FALL OF CARTHAGE - The Longed-For Reckoning
February 17, 2017, 10 months ago
Following up their respectable low-key 2015 debut, Behold, the German trio Fall Of Carthage return with a thundering second record that quite frankly puts album #1 to shame. Everything about The Longed-For Reckoning is bigger, better, and loaded with major league potential. Best to leave the genre-specific tags, stamps and brands in the box; Fall Of Carthage are a no-nonsense bordering-on-brutal metal band, as they encompass and embraces the groove and thrash that made Testament, Pantera and Machine Head go-to bands for rivet-heads the world over. Additionally, there are dozens of crushing moments reminiscent of guitarist James Murphy's classic Covergence album. Quite the victory for guitarist Arkadius Antonik, who is currently celebrating a 20 year career under his belt as the frontman and brainchild behind folk metal veterans Suidakra. Fall Of Carthage gives him the chance to simply shut up and play, cranking out some of the juiciest riffs of his existence since Suidakra's classic Emprise To Avalon album released way back in 2002.
And the song arrangements.... prepare for a rollercoaster ride thanks to drummer Martin Buchwalter, who goes beyond anything he's done with Perzonal War. Grab a listen to "Turning Point", "Dust And Dirt" and "Fast Forward" for an overview of what to expect, then prepare to be knocked ass over teacup as you wind your way through the record.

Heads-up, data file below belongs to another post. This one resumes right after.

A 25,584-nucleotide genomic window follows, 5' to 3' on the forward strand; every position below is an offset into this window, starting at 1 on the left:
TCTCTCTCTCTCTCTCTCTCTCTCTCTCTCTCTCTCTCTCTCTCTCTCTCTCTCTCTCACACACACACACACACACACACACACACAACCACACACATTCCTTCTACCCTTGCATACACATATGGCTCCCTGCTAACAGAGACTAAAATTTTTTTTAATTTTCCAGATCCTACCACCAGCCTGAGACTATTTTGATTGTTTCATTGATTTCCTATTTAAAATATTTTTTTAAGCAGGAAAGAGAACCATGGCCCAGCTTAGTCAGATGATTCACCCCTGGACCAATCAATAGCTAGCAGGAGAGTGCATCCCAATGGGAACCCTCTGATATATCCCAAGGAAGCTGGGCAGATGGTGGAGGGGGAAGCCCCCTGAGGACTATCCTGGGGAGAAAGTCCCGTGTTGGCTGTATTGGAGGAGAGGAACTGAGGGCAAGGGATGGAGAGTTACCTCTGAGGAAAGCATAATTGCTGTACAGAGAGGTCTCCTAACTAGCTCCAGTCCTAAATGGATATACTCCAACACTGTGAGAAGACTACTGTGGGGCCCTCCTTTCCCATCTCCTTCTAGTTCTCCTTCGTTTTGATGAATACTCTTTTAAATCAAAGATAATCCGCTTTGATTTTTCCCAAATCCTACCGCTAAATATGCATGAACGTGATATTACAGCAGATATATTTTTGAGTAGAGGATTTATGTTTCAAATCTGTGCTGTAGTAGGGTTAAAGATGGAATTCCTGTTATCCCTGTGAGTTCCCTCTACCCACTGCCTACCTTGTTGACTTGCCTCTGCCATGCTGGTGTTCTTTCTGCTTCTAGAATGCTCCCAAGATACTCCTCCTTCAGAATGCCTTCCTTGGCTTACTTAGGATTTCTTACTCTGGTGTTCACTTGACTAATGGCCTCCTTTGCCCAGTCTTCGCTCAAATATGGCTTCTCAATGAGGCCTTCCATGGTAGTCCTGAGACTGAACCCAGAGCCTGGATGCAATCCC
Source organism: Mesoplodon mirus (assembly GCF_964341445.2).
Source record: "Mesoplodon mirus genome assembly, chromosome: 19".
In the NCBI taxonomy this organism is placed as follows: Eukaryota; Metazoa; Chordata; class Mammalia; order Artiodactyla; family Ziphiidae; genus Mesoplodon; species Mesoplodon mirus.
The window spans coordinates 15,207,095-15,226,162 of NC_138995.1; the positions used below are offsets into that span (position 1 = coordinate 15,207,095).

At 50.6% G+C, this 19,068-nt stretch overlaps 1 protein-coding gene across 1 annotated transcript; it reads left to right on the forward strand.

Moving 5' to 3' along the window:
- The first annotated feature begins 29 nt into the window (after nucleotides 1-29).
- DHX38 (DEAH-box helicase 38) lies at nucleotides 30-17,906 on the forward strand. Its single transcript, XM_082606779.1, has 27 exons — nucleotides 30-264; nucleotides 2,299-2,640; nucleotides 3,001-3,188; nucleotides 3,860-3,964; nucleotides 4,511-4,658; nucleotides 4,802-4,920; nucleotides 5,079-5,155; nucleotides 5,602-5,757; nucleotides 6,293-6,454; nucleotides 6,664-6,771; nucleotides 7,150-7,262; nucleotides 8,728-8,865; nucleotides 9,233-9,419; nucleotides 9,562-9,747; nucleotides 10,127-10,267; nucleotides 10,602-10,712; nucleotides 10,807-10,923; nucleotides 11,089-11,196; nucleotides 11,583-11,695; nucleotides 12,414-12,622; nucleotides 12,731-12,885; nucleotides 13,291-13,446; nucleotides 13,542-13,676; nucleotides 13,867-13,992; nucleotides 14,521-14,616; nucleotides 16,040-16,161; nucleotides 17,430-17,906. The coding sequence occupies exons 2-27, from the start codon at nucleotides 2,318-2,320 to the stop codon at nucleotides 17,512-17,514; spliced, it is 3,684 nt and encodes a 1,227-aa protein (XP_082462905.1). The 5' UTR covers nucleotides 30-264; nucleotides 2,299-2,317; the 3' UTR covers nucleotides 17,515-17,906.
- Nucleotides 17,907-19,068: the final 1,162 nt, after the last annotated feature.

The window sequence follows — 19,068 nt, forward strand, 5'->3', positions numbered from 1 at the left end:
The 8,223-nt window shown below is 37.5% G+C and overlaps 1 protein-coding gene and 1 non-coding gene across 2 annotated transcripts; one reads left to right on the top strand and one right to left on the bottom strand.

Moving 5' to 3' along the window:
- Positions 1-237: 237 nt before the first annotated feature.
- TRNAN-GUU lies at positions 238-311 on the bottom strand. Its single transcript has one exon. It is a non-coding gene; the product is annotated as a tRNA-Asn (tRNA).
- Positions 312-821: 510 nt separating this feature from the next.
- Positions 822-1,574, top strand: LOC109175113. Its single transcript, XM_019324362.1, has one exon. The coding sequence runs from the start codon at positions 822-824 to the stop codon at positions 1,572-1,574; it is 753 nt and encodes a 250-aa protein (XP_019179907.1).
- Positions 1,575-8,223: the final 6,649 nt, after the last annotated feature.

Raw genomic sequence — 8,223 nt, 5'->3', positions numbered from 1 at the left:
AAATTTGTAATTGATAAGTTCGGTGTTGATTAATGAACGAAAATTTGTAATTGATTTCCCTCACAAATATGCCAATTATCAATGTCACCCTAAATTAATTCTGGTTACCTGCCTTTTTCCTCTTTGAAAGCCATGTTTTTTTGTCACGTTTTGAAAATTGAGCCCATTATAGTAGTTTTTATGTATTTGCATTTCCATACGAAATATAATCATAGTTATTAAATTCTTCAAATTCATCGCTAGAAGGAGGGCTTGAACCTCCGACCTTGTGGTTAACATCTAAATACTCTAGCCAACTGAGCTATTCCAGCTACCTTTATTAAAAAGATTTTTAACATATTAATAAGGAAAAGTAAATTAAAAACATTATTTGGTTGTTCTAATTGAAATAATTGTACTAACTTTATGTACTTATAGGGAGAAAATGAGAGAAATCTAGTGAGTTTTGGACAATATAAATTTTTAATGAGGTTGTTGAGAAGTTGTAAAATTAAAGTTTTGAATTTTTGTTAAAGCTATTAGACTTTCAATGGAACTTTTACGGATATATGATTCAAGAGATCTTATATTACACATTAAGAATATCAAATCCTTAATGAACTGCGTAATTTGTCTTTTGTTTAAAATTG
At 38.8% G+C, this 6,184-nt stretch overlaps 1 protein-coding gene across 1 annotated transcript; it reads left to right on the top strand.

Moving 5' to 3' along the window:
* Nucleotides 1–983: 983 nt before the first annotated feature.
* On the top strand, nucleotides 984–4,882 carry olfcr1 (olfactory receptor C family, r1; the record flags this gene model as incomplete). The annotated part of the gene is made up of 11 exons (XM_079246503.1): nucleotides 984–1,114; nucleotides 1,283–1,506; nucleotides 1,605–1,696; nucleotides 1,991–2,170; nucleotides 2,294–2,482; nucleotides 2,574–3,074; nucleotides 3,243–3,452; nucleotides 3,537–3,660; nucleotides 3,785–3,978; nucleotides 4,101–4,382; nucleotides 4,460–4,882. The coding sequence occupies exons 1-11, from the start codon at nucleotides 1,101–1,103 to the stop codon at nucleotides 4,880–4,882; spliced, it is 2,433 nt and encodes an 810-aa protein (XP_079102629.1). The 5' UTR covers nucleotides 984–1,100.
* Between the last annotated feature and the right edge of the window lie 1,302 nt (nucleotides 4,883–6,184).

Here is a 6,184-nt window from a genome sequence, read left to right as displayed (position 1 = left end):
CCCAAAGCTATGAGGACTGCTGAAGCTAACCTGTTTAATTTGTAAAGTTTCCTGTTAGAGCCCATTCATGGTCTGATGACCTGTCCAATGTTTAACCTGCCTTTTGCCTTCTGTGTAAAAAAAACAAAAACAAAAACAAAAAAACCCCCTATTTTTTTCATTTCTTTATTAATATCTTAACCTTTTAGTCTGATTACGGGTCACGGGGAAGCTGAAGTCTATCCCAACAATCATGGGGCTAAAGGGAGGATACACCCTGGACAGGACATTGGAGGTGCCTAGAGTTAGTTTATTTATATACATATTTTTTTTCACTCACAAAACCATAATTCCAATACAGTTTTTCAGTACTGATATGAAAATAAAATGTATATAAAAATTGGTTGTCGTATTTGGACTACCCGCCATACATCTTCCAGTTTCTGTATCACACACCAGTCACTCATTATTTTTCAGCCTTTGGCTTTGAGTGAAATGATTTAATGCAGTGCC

Credit where it's due, vocalist Sascha Aßbach is a razor-edged diamond dragged out of the rough. The man never descends into the far-too-overdone territory of Soilwork flip-flop vocals, instead delivering a multi-faceted performance crossing the likes of Chuck Billy (Testament), Robb Flynn (Machine Head), Athera (ex-Susperia) with occasional nods to Phil Anselmo and even Dani Filth.
There are a few head-scratcher moments on The Longed-For Reckoning. The effect looped "Complete" and "Tapeworms" are reminiscent of In Flames' experimental tracks on Sounds Of A Playground Fading, while "Whodini Peckerwood" and "Purile Scumbag" come off as Stuck Mojo demos, rap vocals and all. Weird and out of place, sure, but given that Fall Of Carthage was launched for the sake of having fun with music, the trio shouldn't have to apologize for a few curveballs punched through the windows of their own house.